Tuesday, August 31, 2010

Cul de sacs of life and the insane at the wheel

Ecclesiastes has always been one of my favorite books of scripture. I read it entirely differently now than I was taught to read it. Before, I was taught to read it as the "before" in the testimony of Solomon. The "after" was the last couple of verses.

I read it now as all "after," meaning, the thoughts are those of an enlightened man, not some fool with a bad attitude and whom hasn't "met Jesus." The Solomon of the fist chapter had already encountered God in a very real way. But his observations about life were precise.

Now, on this side of my personal rabbit hole experience (as in Alice and the rabbit hole) I identify with Solomon much better. I feel the beat of his heart like never before.

Some of my favorite (and previously confusing) verses are from the end of the first chapter:

16 I thought to myself, "Look, I have grown and increased in wisdom more than anyone who has ruled over Jerusalem before me; I have experienced much of wisdom and knowledge." 17 Then I applied myself to the understanding of wisdom, and also of madness and folly, but I learned that this, too, is a chasing after the wind.

18 For with much wisdom comes much sorrow;
the more knowledge, the more grief.

This is the cul de sac I was speaking of. When you, one day, come to your senses and see the madness, you start to think and follow the truth like a torch. It first takes you out of the labyrinth with a great hope that the truth will set you free. But before long, you find yourself going against the flow of humanity more and more and the path becomes more lonely . . . until you reach the cul de sac . . . as I think Solomon did.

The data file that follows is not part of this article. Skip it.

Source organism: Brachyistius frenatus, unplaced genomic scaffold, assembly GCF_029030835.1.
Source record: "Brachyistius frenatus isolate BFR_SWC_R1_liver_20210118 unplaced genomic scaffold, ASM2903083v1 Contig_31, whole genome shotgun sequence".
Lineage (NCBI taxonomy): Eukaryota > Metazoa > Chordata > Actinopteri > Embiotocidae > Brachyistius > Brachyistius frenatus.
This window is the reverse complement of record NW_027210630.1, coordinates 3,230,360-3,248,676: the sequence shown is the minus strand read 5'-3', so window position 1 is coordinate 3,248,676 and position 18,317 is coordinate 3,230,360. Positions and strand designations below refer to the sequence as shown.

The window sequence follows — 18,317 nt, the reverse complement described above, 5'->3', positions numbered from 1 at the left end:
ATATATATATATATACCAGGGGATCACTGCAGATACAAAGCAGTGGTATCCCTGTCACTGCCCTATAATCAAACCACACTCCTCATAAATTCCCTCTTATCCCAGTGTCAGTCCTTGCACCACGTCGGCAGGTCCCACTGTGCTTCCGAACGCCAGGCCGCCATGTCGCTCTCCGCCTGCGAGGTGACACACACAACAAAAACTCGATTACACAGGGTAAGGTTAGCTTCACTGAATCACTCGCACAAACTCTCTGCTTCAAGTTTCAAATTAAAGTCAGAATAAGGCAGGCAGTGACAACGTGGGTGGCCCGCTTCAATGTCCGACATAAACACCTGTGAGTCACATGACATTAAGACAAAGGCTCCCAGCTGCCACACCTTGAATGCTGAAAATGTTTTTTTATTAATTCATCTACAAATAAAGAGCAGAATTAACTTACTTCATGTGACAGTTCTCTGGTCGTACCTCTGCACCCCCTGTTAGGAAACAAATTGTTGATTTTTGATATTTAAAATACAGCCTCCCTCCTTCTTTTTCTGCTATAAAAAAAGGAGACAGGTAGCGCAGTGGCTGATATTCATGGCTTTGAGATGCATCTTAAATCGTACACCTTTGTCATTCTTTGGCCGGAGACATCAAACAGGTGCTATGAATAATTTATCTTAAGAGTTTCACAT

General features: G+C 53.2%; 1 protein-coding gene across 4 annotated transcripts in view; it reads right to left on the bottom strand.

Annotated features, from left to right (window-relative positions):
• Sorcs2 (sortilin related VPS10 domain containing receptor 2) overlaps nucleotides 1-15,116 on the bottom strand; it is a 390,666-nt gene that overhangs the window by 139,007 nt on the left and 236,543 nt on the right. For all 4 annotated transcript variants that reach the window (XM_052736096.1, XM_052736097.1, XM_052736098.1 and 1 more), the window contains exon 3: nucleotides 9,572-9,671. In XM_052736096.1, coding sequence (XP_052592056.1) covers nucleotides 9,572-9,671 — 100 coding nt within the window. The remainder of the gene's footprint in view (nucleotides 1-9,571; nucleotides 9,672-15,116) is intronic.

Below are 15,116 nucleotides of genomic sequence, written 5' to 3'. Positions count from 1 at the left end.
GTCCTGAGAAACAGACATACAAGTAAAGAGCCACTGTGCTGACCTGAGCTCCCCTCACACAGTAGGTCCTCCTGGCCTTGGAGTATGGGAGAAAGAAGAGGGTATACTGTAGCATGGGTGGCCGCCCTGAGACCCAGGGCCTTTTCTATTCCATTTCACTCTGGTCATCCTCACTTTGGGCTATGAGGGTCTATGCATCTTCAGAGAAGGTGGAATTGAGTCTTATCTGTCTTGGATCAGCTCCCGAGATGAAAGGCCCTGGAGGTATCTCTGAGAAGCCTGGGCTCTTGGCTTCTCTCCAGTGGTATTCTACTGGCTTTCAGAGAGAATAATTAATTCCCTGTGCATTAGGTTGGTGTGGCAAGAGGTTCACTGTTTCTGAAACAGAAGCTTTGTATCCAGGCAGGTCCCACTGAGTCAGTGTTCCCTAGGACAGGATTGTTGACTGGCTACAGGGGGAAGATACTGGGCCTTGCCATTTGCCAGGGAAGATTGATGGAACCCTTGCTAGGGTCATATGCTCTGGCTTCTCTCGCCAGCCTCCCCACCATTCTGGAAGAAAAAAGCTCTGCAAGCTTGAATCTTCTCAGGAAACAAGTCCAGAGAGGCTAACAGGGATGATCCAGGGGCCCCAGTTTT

For me, there is no hope of that Christian utopia that I had always dreamt of. There is only confusion and further isolation.

You look over at the open ended freeway and you see the "Jesus Bus" full of happy people smiling and laughing and enjoying each others' company . . . but . . . the mad hatter is at the wheel.

I know the hatter is there because I've been listening to the Christian radio station this week (my binoculars into my Evangelical past) and the things I hear are truly mad. The sky is falling because Obama (the Muslim) is in power, Jesus is almost here, we are all going to die or be raptured any minute . . . Bush was our saint . . . Iraqi war was a good thing . . . please give a donation . . . global warming is part of the conspiracy . . . please give a donation . . . if you are one of those rare people who really do love God . . . then give a donation because God is behind this radio station . . . God told me these words this morning. And, just last night I heard a discussion with the president of the Southern Baptist Convention that "America got off course during the 60s. Before that we had a decent Christian country." He has no clue about history or culture. I wouldn't trade today's America for the one of the 1950s for anything.

I guess I feel this cul de sac more acutely this morning because of my animation, which I shared last time. I worked pretty darn hard on that. I wanted to see what it was like to peel back the layers of facade and pretending and see what a truly honest conversation between a post-evangelical and the evangelical pastor. I shared that video clip with several of my friends. The response . . . total silence. Nothing. Silence is the form of communication I hate the most because it carries no meaning. But my sense is, until I know better, that the shock of it made them speechless.

I see myself alone, in the cul de sac.

I use to get great comfort in imonk. I know others have brought this up on the forum (or at least in private e-mails) but I sense a change in course since the loss of Michael. Now, it seems to be more orthodox and "establishment." That is only to be expected. I mean, a blog can only take on the thoughts and personality of those who are writing it.

But I went back and re-read some of Mike's book. Maybe my memory had deceived me. As I read my late friends words I did sense that attitude of Jesus out of the establishment box. He seems to be open to people coming to terms with Jesus outside the bus.


Sixwing said...

I wonder sometimes, when I come to the cul-de-sac, if I should not go entirely off the road.

After all, what good does it do if I can no longer move forward?

Amusingly, my Captcha is "manjump." Yes indeed, Captcha.

Johan said...

Yeah, I'm with you in the observed change on Internetmonk. I don't read all items anymore, as I did before.
I also read Michaels book, and loved his perspective.